“Twelfth Night; or, What You Will is a comedy by William Shakespeare, believed to have been written in 1601 or 1602 as a Twelfth Night’s entertainment for the close of the Christmas season…
…Viola is not alone among Shakespeare’s cross-dressing heroines; in Shakespeare’s theatre, convention dictated that adolescent boys play the roles of female characters, creating humour in the multiplicity of disguise found in a female character who for a while pretended at masculinity. Her cross dressing enables Viola to fulfill usually male roles, such as acting as a messenger between Orsino and Olivia, as well as being Orsino’s confidant. She does not, however, use her disguise to enable her to intervene directly in the plot (unlike other Shakespearean heroines such as Rosalind in As You Like It and Portia in The Merchant of Venice), remaining someone who allows “Time” to untangle the plot. Viola’s persistence in transvestism through her betrothal in the final scene of the play often engenders a discussion of the possibly homoerotic relationship between Viola and Orsino. Her impassioned speech to Orsino, in which she describes an imaginary sister who “sat like patience on a monument, / Smiling at grief” for her love, likewise causes many critics to consider Viola’s attitude of suffering in her love as a sign of the perceived weakness of the feminine.
As the very nature of Twelfth Night explores gender identity and sexual attraction, having a male actor play Viola enhanced the impression of androgyny and sexual ambiguity. Some modern scholars believe that Twelfth Night, with the added confusion of male actors and Viola’s deception, addresses gender issues “with particular immediacy”. They also accept that the depiction of gender in Twelfth Night stems from the era’s prevalent scientific theory that females are simply imperfect males. This belief explains the almost indistinguishable differences between the sexes reflected in the casting and characters of Twelfth Night…”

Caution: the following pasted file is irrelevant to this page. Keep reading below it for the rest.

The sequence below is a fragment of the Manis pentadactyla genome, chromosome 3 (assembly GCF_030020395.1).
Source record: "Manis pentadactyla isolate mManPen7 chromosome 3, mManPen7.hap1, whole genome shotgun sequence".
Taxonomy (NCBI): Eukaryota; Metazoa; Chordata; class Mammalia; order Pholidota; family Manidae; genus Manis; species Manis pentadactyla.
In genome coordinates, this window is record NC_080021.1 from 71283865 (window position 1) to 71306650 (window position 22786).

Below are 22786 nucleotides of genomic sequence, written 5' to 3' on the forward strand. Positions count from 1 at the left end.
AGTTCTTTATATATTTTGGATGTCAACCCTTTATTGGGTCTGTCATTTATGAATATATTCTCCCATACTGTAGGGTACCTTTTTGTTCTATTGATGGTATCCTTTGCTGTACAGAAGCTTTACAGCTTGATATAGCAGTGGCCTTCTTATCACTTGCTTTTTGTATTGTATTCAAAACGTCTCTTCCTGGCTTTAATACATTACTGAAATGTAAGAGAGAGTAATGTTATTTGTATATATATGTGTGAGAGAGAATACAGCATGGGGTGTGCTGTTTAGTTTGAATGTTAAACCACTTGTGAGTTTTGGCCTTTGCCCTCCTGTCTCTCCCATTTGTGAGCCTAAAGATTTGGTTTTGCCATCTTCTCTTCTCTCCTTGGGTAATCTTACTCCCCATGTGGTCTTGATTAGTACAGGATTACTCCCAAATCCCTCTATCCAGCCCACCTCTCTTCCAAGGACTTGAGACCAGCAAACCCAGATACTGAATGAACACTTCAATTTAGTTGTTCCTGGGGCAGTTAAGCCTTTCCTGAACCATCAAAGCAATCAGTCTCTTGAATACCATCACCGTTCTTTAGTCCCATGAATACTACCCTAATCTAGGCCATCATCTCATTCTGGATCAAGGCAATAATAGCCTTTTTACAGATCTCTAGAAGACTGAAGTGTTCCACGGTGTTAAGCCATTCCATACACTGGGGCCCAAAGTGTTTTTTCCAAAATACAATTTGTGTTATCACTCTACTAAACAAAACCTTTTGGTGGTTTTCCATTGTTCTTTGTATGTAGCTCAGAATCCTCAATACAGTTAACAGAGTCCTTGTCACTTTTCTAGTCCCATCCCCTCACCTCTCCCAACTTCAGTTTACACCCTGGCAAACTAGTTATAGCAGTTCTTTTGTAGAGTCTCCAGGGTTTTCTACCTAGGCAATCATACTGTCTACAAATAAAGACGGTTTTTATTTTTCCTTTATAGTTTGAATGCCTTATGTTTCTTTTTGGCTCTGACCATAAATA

From Taylor & Francis Online:
” “Patience on a Monument: Prophetic Time in Shakespeare, Fuseli, and Michelangelo”, in Political Theology (Volume 19, 2018 – Issue 7) by Julia Reinhard Lupton
This essay shows how a political–theological reading of Twelfth Night yields a literary criticism alert to the injurious biases of inveterate prejudice and unequal power while seeking within the uneven status landscapes of Shakespearean drama and Biblical narrative signs of cosmopolitan hospitality and elastic virtue practices of attention and care.
Julia Reinhard Lupton is professor of English at the University of California, Irvine, where she has taught since 1989. She is the author or co-author of five books on Shakespeare, including Shakespeare Dwelling: Designs for the Theater of Life, Thinking with Shakespeare: Essays on Politics and Life, and Citizen-Saints: Shakespeare and Political Theology. She is a former Guggenheim Fellow and a former Trustee of the Shakespeare Association of America.”